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Special Issue: America

Put Out the Flags

The Use and Abuse of the Star Spangled Banner

BY Antwaun Sargent
critic and writer

In Other Insights

“One night I dreamed that I painted a large American flag,” said the artist Jasper Johns, revealing the inspiration behind Flag (1954-55). The work, considered Neo-Dadaist by some, predates aspects of Pop, Minimalism and Conceptual art, bucking the wave of Abstract Expressionism that had developed in New York during the 1940s and 1950s. In taking on of America’s most significant symbols, Johns—who would go on to paint more than 40 iterations of the work—influenced countless contemporary artists to engage with the image in both patriotic and subversive ways.

Johns never spoke directly about his intentions in creating Flag, which is now part of the Museum of Modern Art’s permanent collection. Yet, in an interview in 1990, he recalled a childhood memory that may have been formative: “In Savannah, Georgia, in a park, there is a statue of Sergeant William Jasper. Once I was walking through this park with my father, and he said that we were named for him. Whether or not that is in fact true or not, I don’t know. Sergeant Jasper lost his life raising the American flag over a fort.”

When I first encountered Johns’ work as a young adult, a wave of patriotic pride washed over me, transporting me back to elementary school, where small American hands fall over hearts whenever the flag flies. Flag is a largish object, measuring 42.2” by 60.6”, created using the fast-drying Ancient Egyptian wax technique encaustic, together with oil paint and newsprint collage on three separate canvases set on plywood. It reflects the shape of America in those years: 48 white stars symbolizing the states in the Union (Alaska and Hawaii are omitted); and 13 red and white stripes, an homage to the original colonies that broke free of British rule.

AA Bronson’s was inspired by Johns’ White Flag (1955) to create a series of the same name in 2014. His version is given a grim twist: by covering his flags in a chalky, white powder, he refers back to the dust that covered New York as the Twin Towers fell on 9/11. The name of the works also alludes to a plant called white flag, a flower that has been popular in Muslim and Christian cemeteries for thousands of years. 


There is redemption in Robert Mapplethorpe’s Flag (1987), a black and white photograph of a pristine banner flying proud above the clouds, which he captured near the end of his life, when he was dying of AIDS. He had first depicted Old Glory, as the flag was nicknamed by the 19th-century sea captain William Driver, a decade earlier in American Flag (1977). The image, which was taken on Fire Island in New York, is formally beautiful, the torn ends of a tattered flag referring to the innate hopefulness of this country’s founding as well as the turmoil of its history.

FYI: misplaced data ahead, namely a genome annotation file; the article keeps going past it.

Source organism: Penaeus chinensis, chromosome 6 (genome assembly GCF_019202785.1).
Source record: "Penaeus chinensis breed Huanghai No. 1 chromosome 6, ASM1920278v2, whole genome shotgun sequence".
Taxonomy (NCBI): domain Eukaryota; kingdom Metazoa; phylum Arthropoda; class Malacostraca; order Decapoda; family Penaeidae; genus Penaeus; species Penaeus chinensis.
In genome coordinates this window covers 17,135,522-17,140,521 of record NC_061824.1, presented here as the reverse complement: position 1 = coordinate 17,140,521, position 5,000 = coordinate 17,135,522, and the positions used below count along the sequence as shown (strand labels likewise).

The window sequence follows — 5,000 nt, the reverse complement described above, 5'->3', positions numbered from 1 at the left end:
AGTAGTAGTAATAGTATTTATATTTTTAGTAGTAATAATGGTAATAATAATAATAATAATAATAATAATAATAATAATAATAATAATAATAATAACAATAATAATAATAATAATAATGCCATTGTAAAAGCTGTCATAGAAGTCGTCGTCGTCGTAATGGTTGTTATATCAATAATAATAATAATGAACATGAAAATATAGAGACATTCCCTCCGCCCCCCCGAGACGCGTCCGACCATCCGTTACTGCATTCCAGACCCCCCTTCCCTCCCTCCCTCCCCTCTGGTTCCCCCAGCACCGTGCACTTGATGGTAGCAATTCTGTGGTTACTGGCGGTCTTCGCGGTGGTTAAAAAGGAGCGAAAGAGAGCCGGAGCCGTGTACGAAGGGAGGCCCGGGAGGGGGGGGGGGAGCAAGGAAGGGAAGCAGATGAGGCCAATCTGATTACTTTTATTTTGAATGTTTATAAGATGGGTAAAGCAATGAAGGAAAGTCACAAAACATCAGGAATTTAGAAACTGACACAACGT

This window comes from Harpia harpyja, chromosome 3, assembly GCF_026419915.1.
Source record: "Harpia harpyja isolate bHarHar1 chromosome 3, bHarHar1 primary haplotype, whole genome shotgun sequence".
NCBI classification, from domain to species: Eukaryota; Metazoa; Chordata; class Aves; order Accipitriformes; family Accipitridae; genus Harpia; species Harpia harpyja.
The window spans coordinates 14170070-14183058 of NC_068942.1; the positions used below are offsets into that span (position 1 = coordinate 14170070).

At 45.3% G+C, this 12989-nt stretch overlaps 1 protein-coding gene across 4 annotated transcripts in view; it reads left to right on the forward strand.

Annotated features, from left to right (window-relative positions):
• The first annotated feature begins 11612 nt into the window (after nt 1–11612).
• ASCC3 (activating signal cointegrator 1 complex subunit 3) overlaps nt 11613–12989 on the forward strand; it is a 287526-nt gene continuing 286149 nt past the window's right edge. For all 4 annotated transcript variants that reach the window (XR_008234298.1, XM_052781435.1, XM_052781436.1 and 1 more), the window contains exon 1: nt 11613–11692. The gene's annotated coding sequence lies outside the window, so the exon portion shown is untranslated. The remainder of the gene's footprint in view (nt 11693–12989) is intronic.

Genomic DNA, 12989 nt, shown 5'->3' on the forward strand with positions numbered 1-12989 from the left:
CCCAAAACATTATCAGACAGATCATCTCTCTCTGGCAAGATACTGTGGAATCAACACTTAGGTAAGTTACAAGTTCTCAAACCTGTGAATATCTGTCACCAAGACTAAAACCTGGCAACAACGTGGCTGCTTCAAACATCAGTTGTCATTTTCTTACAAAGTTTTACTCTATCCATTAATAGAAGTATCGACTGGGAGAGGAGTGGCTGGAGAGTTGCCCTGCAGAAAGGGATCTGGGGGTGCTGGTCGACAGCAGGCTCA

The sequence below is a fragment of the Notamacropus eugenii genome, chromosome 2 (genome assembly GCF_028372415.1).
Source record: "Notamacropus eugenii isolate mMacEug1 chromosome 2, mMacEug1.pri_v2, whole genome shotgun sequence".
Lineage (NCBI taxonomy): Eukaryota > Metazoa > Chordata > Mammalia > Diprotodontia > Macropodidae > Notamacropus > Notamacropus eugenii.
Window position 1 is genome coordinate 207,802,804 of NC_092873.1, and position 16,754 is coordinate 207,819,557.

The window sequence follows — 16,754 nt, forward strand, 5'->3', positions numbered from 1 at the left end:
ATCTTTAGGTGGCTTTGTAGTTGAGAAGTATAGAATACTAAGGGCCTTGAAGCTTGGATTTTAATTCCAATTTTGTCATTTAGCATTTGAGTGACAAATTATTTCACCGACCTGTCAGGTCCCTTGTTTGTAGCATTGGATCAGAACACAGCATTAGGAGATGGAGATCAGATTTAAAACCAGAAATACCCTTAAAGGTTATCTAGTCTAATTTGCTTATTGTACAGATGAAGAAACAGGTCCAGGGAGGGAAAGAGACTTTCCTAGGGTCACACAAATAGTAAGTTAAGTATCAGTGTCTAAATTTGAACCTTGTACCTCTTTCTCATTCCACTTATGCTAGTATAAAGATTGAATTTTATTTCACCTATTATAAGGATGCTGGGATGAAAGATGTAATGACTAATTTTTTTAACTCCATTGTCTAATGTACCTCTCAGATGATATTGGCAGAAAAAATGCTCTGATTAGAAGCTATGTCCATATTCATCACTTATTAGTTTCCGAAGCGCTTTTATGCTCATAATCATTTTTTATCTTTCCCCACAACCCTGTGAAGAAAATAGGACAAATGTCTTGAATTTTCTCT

Pope.L, installation view of Trinket (2016) © Pope.L. Courtesy the artist, the Museum of Contemporary Art, Los Angeles and Mitchell-Innes & Nash, NY. Photo credit: Brian Forrest

Those frayed ends prefigured William Pope. L’s Trinket, a monumental American flag measuring around 54ft x 16ft that hung on a pole in the Geffen Contemporary at LA MoCA in 2015. The flag was blown continuously by four industrial fans (the kind used in Hollywood to manipulate the weather), a wind-whipping that caused the ends to unravel—which Pope.L saw as a metaphor for the arduous process of engaging in democracy.  

On a much smaller scale, Jean-Michel Basquiat’s crumpled 1979 Untitled (Flag), in which he switches the usual stars for a large letter “X”. The artist “always saw the flag as American art”, according to his former roommate Alexis Adler.

David Hammons, Untitled (African-American Flag) (2004) © David Hammons. Collection of the Studio Museum in Harlem; gift of the artist

As I’ve grown older and become more aware of my blackness and my American-ness, I’ve wondered whether our shared flag could celebrate my community: its black hair; its unique style and language; the pain of its history; our fight for cultural power. David Hammons reimagined the flag along these lines in Untitled (African-American Flag) (1990), a work currently flying high outside the Studio Museum in the historically black neighborhood of Harlem.

Created in the Pan-African tricolor of red, green and black, Hammons fuses national and local, slyly suggesting the separateness of the African-American experience. Made on the occasion of the election of David Dinkins as the first and only black mayor of New York, the current installation of the flag almost 30 years after its creation begs the question: where is the progress?